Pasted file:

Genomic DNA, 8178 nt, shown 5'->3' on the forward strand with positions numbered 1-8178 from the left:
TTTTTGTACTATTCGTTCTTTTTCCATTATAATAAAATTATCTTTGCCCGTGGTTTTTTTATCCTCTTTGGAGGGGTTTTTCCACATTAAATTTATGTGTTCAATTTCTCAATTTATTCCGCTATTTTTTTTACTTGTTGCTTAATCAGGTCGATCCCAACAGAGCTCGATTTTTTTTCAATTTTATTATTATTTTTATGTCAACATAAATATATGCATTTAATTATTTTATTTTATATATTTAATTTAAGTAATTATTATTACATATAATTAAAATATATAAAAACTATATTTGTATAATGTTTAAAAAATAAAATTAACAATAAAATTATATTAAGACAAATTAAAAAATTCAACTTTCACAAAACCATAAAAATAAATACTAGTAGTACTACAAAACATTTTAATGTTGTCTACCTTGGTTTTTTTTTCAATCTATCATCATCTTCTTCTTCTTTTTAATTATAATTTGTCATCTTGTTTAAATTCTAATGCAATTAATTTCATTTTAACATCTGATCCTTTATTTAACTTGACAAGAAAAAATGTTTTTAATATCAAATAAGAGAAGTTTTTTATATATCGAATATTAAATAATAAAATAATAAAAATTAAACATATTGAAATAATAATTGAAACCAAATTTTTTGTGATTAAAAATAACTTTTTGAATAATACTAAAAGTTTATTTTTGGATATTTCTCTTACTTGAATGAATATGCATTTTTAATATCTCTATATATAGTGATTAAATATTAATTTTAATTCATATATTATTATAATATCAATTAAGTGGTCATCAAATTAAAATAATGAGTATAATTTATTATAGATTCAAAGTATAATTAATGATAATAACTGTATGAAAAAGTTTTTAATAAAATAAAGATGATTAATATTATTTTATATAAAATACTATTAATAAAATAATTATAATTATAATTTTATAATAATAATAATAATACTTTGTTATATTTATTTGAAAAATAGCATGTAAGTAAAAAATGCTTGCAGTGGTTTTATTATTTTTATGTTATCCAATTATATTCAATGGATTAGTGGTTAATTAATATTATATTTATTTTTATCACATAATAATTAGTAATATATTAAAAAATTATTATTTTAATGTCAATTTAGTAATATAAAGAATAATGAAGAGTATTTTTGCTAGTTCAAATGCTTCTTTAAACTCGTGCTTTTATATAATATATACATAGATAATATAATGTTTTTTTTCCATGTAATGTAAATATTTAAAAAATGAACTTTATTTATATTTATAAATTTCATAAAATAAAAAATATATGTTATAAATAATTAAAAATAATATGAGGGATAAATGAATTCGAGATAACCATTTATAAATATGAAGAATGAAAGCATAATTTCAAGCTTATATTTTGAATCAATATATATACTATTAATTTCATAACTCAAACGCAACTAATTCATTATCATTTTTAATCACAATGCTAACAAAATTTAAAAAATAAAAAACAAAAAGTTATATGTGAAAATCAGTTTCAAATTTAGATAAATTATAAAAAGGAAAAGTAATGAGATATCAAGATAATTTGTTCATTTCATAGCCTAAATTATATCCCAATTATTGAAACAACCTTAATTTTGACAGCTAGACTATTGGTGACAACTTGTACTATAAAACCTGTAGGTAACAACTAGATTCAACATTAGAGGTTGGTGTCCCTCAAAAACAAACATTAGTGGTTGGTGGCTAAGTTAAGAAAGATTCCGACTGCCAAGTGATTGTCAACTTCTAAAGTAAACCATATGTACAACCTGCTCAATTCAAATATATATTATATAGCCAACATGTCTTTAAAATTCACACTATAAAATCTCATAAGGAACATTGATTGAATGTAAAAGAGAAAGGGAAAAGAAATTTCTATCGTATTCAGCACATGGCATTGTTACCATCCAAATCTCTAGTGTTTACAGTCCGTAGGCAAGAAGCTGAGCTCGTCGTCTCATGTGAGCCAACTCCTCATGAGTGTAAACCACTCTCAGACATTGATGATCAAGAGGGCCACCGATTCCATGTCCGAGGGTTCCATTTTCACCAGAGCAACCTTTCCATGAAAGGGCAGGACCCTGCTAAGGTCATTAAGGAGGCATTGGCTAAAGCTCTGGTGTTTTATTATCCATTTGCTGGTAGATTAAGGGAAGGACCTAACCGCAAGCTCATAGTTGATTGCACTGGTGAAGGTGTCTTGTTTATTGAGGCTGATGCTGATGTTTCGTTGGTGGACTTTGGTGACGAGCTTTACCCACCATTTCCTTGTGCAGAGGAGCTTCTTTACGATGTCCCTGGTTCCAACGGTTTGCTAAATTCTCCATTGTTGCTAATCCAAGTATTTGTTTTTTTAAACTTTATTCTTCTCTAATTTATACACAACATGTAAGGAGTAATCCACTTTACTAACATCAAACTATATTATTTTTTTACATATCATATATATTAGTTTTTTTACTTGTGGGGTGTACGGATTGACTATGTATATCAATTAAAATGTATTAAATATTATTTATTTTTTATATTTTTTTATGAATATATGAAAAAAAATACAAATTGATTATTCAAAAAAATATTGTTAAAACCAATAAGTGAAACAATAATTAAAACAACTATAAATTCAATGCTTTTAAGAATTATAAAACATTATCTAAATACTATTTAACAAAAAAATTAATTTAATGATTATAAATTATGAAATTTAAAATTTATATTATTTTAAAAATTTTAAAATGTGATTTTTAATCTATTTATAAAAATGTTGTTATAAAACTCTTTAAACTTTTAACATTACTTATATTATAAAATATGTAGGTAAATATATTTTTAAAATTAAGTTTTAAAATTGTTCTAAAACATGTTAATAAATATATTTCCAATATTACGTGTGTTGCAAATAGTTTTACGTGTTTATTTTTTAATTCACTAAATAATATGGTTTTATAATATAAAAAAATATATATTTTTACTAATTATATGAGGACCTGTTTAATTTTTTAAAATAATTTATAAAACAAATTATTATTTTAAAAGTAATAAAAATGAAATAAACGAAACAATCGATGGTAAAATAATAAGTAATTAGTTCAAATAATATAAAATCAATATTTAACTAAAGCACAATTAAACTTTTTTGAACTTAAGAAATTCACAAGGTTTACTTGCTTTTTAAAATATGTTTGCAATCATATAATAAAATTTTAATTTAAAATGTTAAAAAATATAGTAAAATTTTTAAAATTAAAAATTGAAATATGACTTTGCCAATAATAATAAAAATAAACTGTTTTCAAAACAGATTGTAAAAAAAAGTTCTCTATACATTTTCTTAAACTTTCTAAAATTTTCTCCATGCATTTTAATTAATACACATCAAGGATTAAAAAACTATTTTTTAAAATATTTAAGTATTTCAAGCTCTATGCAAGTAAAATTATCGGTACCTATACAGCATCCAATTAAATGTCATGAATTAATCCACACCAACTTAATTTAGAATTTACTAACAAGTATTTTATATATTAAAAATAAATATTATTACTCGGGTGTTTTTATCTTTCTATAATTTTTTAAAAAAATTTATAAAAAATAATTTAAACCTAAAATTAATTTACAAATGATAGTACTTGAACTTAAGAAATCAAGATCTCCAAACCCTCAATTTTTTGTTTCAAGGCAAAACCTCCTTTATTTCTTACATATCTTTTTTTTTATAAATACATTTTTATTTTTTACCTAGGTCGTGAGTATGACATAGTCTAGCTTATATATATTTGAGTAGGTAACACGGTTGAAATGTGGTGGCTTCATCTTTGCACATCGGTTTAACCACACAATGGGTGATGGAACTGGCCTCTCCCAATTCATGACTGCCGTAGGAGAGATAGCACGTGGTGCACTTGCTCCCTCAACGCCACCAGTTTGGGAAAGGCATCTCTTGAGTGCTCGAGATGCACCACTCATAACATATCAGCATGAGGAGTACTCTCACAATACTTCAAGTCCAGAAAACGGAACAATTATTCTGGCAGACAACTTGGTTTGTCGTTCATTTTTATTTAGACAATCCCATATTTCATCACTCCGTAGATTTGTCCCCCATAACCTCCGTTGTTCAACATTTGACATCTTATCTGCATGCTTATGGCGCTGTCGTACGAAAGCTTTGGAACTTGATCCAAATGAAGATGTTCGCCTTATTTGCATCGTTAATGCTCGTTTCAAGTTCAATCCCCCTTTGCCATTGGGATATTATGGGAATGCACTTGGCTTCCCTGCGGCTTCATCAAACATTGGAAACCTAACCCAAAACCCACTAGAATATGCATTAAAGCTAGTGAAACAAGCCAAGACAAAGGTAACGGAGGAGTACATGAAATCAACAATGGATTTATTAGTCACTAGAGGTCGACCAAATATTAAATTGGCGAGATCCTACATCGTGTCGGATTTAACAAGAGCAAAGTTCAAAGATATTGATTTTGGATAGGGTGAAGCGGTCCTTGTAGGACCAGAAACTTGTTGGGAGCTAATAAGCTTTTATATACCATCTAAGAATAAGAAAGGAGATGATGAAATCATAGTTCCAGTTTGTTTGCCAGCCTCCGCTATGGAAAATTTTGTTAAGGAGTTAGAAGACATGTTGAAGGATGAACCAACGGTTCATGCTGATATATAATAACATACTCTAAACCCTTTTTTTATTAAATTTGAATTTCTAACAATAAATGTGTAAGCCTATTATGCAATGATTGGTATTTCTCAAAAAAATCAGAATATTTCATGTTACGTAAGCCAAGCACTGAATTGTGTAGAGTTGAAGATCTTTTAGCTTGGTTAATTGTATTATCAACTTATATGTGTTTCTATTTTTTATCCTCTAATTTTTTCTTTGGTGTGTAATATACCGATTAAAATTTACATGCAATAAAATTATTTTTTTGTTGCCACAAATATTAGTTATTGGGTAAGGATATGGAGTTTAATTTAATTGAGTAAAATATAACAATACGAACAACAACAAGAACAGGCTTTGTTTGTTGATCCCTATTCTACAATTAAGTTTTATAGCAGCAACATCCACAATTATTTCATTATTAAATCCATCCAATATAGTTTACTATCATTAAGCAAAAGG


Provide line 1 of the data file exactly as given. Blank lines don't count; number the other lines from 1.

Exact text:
Genomic DNA, 8178 nt, shown 5'->3' on the forward strand with positions numbered 1-8178 from the left: